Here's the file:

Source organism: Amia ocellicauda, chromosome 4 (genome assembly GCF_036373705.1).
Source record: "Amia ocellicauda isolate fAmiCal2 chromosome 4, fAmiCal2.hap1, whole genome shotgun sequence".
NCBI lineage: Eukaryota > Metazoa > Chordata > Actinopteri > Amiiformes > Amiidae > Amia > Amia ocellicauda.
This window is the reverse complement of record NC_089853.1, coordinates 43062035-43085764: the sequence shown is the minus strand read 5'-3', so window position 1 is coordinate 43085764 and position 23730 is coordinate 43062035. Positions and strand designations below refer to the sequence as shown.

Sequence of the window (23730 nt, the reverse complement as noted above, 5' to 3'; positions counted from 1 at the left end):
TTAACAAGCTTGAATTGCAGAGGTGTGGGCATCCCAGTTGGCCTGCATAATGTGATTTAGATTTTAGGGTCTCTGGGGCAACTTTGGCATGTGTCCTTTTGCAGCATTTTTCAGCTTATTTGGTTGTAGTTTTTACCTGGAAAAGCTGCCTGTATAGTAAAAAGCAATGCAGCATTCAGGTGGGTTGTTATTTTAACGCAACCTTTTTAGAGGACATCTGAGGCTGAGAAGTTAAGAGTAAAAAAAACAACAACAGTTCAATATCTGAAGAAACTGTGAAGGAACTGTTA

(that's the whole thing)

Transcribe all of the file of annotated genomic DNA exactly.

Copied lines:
Source organism: Amia ocellicauda, chromosome 4 (genome assembly GCF_036373705.1).
Source record: "Amia ocellicauda isolate fAmiCal2 chromosome 4, fAmiCal2.hap1, whole genome shotgun sequence".
NCBI lineage: Eukaryota > Metazoa > Chordata > Actinopteri > Amiiformes > Amiidae > Amia > Amia ocellicauda.
This window is the reverse complement of record NC_089853.1, coordinates 43062035-43085764: the sequence shown is the minus strand read 5'-3', so window position 1 is coordinate 43085764 and position 23730 is coordinate 43062035. Positions and strand designations below refer to the sequence as shown.

Sequence of the window (23730 nt, the reverse complement as noted above, 5' to 3'; positions counted from 1 at the left end):
TTAACAAGCTTGAATTGCAGAGGTGTGGGCATCCCAGTTGGCCTGCATAATGTGATTTAGATTTTAGGGTCTCTGGGGCAACTTTGGCATGTGTCCTTTTGCAGCATTTTTCAGCTTATTTGGTTGTAGTTTTTACCTGGAAAAGCTGCCTGTATAGTAAAAAGCAATGCAGCATTCAGGTGGGTTGTTATTTTAACGCAACCTTTTTAGAGGACATCTGAGGCTGAGAAGTTAAGAGTAAAAAAAACAACAACAGTTCAATATCTGAAGAAACTGTGAAGGAACTGTTA